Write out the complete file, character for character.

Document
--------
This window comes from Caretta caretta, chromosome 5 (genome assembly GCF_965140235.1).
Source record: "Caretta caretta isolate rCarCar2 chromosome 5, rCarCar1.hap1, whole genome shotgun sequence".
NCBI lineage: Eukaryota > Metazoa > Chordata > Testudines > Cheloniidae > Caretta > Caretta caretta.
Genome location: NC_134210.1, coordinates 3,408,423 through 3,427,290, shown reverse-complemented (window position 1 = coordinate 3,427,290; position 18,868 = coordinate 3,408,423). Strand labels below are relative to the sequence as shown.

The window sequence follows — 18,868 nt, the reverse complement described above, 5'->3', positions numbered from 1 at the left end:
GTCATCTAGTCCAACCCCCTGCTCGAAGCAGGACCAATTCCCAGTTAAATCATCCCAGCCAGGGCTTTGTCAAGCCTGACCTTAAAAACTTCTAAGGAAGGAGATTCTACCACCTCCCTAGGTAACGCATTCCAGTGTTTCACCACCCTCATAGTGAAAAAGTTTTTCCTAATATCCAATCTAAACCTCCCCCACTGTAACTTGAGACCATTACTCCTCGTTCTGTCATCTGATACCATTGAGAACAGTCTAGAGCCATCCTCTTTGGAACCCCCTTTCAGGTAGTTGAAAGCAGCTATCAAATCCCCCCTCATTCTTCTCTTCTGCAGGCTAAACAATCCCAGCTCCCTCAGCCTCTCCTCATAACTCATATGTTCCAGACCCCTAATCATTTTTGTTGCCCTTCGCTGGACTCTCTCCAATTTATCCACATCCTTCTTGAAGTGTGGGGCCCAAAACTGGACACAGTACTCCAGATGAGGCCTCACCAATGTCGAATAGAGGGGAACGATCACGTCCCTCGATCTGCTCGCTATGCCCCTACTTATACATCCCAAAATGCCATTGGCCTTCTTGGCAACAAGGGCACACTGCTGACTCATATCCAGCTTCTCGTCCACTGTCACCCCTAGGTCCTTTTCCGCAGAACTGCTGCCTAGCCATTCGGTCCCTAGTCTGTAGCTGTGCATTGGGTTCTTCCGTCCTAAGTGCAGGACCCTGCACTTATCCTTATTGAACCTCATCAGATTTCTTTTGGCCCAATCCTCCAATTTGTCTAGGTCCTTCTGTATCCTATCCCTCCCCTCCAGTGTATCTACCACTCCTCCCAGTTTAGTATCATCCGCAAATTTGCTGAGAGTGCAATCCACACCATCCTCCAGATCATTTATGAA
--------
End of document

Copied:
This window comes from Caretta caretta, chromosome 5 (genome assembly GCF_965140235.1).
Source record: "Caretta caretta isolate rCarCar2 chromosome 5, rCarCar1.hap1, whole genome shotgun sequence".
NCBI lineage: Eukaryota > Metazoa > Chordata > Testudines > Cheloniidae > Caretta > Caretta caretta.
Genome location: NC_134210.1, coordinates 3,408,423 through 3,427,290, shown reverse-complemented (window position 1 = coordinate 3,427,290; position 18,868 = coordinate 3,408,423). Strand labels below are relative to the sequence as shown.

The window sequence follows — 18,868 nt, the reverse complement described above, 5'->3', positions numbered from 1 at the left end:
GTCATCTAGTCCAACCCCCTGCTCGAAGCAGGACCAATTCCCAGTTAAATCATCCCAGCCAGGGCTTTGTCAAGCCTGACCTTAAAAACTTCTAAGGAAGGAGATTCTACCACCTCCCTAGGTAACGCATTCCAGTGTTTCACCACCCTCATAGTGAAAAAGTTTTTCCTAATATCCAATCTAAACCTCCCCCACTGTAACTTGAGACCATTACTCCTCGTTCTGTCATCTGATACCATTGAGAACAGTCTAGAGCCATCCTCTTTGGAACCCCCTTTCAGGTAGTTGAAAGCAGCTATCAAATCCCCCCTCATTCTTCTCTTCTGCAGGCTAAACAATCCCAGCTCCCTCAGCCTCTCCTCATAACTCATATGTTCCAGACCCCTAATCATTTTTGTTGCCCTTCGCTGGACTCTCTCCAATTTATCCACATCCTTCTTGAAGTGTGGGGCCCAAAACTGGACACAGTACTCCAGATGAGGCCTCACCAATGTCGAATAGAGGGGAACGATCACGTCCCTCGATCTGCTCGCTATGCCCCTACTTATACATCCCAAAATGCCATTGGCCTTCTTGGCAACAAGGGCACACTGCTGACTCATATCCAGCTTCTCGTCCACTGTCACCCCTAGGTCCTTTTCCGCAGAACTGCTGCCTAGCCATTCGGTCCCTAGTCTGTAGCTGTGCATTGGGTTCTTCCGTCCTAAGTGCAGGACCCTGCACTTATCCTTATTGAACCTCATCAGATTTCTTTTGGCCCAATCCTCCAATTTGTCTAGGTCCTTCTGTATCCTATCCCTCCCCTCCAGTGTATCTACCACTCCTCCCAGTTTAGTATCATCCGCAAATTTGCTGAGAGTGCAATCCACACCATCCTCCAGATCATTTATGAA